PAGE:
CO2 Alternatives 07/20/2008 Hello....I have a 29 gal FW community tank using a Whisper 2 filter. It's illuminated with a 10K light for about 14 hrs/day. I keep the Ph at 6.8 to 7.0 and ammonia is nonexistent due to my mixing Zeolite with my charcoal filter media. <Zero ammonia should have nothing whatever to do with the Zeolite, which you shouldn't be using in a community tank anyway. Unless you have money to burn, you get much better results with biological filtration, especially at a neutral pH. My thoughts on carbon in freshwater tanks are well known here at WWM -- basically I consider it a waste of money. But again, if you don't mind spending money on stuff you don't need, by all means stick with it! If, on the other hand, you want good value and good water quality, simply through out the carbon and Zeolite, replace the space in the filter with good quality biological media (e.g., ceramic noodles) and do large, regular water changes (e.g., 50% weekly) instead.> I regularly add Seachem's Trace, Flourish, and Potassium and I place a phosphorus pad alongside my filter bag to minimize algae growth. At one time I included Seachem's Nitrogen in my additives, but that resulted in a huge algae bloom. <You shouldn't really need to add much stuff to a planted tank assuming you have a decent substrate to start with. The fish provide ample nitrate and phosphate. All you really need to add are trace elements, especially iron. Standard issue plant fertiliser will do this.> To remedy sluggish or nonexistent plant growth I installed the CarboPlus CO2 system a few years ago and the improvement is mixed, at best. <Lacklustre plant growth is almost always down to two things: firstly light intensity, and secondly substrate quality (assuming of course you've bought true aquatic plants and not terrestrial plants -- to often widely sold). You say nothing about light intensity, the 10,000K refers to the *colour* of the light, not the intensity. For standard plants, you're aiming at 2-3 watts per gallon. The actual colour of the lights couldn't matter less, as plants seem to be far more adaptable than, say, corals. CO2 is "icing on the cake" -- it makes a good system better, but it won't turn around a failing system. If you remember your high school biology, when you studied photosynthesis and limiting factors, you'll recall that CO2 is a limiting factor. Increasing light intensity speeds up photosynthesis up to a point, and then raising the CO2 concentration speeds up photosynthesis still further.> I've been considering a gas CO2 system but the tank's location gives no opportunity to hide a 5 lb. CO2 bottle. Someone suggested a yeast reactor coupled to a PGP Power Reactor CO2 system built by Plantguild Products. Does anyone have any history or comments on the effectiveness of such an approach? <Yeast reactors can work well, but they're fiddly and require careful usage. On the flip side, they're relatively cheap to run. CO2 bottles are easier but more expensive. The best systems of any kind are electronic, with automatic devices that add the right amount of CO2. If you're going to invest in upgrading an existing CO2 system, that's perhaps the most sensible approach. But if you're finding your plant growth is poor at the moment, then I seriously doubt that CO2 is the key factor, so I'd review other aspects. Are the plants suitable for your tank? Are you providing the water hardness they want? Is the water too warm or too cold? What substrate did you use? What is the intensity of the lighting? When did you last replace the lights?> As a side note, if this unit's power head is noisier than my Whisper filter, it's a no-no. Thanks for your comments! Ken <Can't really comment on this; properly build powerheads should be close to silent. If you are finding yours make excessive or rattling noises, it may be faulty/misused. Air bubbles for example make a racket when inside impellers. Cheers, Neale.>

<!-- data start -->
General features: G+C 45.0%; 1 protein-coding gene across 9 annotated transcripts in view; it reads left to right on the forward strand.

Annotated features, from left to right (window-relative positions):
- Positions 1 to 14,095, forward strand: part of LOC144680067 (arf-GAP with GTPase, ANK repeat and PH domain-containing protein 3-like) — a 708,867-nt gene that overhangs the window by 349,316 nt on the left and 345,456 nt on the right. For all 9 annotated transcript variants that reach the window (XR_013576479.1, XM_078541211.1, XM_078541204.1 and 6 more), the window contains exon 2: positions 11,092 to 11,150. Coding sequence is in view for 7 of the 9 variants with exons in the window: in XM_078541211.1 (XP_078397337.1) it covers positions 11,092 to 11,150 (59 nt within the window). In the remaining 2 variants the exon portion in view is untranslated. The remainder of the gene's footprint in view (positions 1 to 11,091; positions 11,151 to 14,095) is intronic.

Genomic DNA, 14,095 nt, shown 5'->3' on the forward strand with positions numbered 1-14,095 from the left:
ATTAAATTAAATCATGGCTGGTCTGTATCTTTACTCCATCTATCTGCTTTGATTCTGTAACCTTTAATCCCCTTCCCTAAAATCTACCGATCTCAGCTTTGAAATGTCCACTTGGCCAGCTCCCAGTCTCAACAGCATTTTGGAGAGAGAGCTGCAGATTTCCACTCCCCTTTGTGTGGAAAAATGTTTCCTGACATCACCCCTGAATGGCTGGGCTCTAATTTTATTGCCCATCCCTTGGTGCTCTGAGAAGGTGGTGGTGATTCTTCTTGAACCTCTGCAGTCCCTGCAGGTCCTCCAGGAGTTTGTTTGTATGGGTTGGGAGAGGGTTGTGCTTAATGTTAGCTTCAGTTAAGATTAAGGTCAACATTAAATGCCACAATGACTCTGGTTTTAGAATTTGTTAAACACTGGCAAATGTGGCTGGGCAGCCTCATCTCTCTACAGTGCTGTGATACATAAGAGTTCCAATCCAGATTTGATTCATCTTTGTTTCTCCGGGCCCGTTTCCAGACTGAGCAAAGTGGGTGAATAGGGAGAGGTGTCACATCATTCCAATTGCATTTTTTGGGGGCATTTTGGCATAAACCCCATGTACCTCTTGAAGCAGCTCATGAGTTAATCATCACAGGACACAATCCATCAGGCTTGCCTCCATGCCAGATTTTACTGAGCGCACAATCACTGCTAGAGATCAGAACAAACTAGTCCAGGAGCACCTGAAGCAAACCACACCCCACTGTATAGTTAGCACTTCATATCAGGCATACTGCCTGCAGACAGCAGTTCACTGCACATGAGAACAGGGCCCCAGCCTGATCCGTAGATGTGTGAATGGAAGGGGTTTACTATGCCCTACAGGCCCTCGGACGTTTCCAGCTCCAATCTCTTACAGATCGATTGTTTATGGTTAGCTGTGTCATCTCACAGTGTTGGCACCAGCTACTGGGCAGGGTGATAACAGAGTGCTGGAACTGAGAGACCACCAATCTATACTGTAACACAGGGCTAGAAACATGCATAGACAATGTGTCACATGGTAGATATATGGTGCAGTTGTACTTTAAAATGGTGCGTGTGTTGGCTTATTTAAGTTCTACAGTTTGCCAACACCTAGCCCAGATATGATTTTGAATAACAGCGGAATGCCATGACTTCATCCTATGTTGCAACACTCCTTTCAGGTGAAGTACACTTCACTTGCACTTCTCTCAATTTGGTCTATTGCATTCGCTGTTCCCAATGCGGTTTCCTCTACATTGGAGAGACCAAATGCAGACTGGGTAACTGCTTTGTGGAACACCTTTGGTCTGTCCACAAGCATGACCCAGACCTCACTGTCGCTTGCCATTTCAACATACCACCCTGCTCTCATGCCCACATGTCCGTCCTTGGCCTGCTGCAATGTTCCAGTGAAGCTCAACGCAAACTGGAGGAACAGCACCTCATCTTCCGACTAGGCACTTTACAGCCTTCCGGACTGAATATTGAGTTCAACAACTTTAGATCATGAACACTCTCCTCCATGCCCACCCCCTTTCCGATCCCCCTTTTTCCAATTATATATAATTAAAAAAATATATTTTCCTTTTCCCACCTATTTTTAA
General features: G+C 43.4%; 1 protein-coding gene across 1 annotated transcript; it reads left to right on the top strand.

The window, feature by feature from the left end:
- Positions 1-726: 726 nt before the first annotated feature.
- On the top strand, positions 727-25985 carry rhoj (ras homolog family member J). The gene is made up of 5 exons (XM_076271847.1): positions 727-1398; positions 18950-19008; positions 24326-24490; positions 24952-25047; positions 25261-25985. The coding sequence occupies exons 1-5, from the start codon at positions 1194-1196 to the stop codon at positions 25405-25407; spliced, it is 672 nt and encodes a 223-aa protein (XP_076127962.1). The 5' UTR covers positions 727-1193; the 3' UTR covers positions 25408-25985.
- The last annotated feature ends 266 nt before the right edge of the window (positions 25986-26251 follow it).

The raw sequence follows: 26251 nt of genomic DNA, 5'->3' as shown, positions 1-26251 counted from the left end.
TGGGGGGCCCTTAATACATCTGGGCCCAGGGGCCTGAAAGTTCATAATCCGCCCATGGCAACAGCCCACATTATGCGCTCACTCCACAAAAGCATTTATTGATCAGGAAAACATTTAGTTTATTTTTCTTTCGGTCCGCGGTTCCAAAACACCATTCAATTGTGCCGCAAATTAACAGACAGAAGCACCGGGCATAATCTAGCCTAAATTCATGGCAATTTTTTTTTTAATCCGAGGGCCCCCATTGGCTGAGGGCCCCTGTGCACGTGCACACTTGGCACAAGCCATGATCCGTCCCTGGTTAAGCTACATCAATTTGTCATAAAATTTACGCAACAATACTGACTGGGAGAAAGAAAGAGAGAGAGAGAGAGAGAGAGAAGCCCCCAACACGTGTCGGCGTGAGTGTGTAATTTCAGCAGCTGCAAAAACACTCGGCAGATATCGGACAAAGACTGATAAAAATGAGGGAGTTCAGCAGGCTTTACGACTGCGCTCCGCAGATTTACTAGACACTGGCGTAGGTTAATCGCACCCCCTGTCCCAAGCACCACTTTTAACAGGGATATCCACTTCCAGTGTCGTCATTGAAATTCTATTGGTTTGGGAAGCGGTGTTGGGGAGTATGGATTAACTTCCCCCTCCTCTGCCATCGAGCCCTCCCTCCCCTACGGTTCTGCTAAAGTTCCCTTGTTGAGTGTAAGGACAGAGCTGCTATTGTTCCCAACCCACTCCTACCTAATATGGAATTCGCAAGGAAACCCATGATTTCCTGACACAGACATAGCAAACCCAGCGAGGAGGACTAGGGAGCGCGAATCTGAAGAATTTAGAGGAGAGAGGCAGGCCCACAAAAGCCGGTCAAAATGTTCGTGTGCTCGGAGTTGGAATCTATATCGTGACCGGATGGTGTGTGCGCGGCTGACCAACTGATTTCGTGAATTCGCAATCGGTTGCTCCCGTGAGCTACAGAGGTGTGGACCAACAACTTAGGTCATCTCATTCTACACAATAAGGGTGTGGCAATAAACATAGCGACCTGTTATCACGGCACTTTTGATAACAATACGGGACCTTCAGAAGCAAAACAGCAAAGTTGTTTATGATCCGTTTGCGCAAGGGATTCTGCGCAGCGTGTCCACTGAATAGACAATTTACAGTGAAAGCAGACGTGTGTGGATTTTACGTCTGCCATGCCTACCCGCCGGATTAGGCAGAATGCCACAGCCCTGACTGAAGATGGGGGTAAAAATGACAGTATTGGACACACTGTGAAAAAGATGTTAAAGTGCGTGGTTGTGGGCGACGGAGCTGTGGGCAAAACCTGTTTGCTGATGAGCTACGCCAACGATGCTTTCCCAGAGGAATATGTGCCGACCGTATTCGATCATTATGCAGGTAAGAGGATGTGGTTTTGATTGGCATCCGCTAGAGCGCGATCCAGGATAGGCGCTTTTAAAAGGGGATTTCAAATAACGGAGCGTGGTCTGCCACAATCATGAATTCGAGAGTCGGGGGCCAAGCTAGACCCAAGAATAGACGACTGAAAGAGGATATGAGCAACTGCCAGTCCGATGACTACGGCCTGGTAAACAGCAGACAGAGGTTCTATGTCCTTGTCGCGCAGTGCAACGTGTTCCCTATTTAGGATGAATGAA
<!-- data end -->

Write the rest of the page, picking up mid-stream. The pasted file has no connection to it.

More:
Re: CO2 Alternatives 7/20/08 Thanks Neal....obviously you've given me a TON to think ....and rethink about. KLP <Good stuff. Keep thinking, reading, asking questions! High end planted tanks are very difficult to set up and maintain, and argue *at least* as much work as a reef tank. You want to expend your time and money as carefully as possible. Cheers, Neale.>

New fresh water tank setup 10/25/05 Hey everyone, <hello> I've been using WWM for tons of research and I finally have my first set of questions. I've been doing saltwater for about 6 months now and it's been going great. My g/f wants to get a fresh water tank for her house. I haven't done fresh water for quite some time and even then I never did plants (this will be a fully planted system). I'll just list out what I want to get and let me know if I'm on the right track. The tank is going to be a Clear-For-Life 75g and I plan on running 4x96 PC retrofit. <good> I've read actinic isn't great for freshwater so this will be all 6700 to 10000k daylight. The filtration I want to use is the Marineland Emperor 400. I don't know that I really want to go canister but if it's essential then I will. <canister provides better mechanical filtration!> The substrate is what is confusing me. I read that fluorite is hard on the stomach of Cory cats and that I should have a top layer of smoother gravel. <that is true> I've also run across floral base which seems to be less coarse. <I wouldn't worry about the Cory cats too much> Should I just stick with a 2" base of fluorite and a top layer of a different gravel? <that should be fine> What would you recommend for the top layer of gravel? <I would just go with the fluorite...the Cory cats should be fine> I imagine vacuuming will be out of the question with a full plant system but will I need to worry about any bad bacteria growing like Cyano? <not unless you have high phosphates, nitrates, etc> I'm also a little confused about the CO2 reactors. I don't want to do the DIY but I also don't have quite enough money to buy a big fully auto CO2 setup. Would something like the Hagen CO2 Natural Plant System work? Would this be enough for a 75 gallon or do I even need to worry much about CO2 with this setup? <that is only recommended up to 20 gallons...you would need something bigger than that.> <<I have used two of these units on the same tank.... will do for a larger system, if filled/maintained on a staggered basis.... I staggered mine by two weeks. Worked adequately. -SCF>> Thanks for having such a useful site and I greatly appreciate any and all advice. -Craig <good luck, IanB>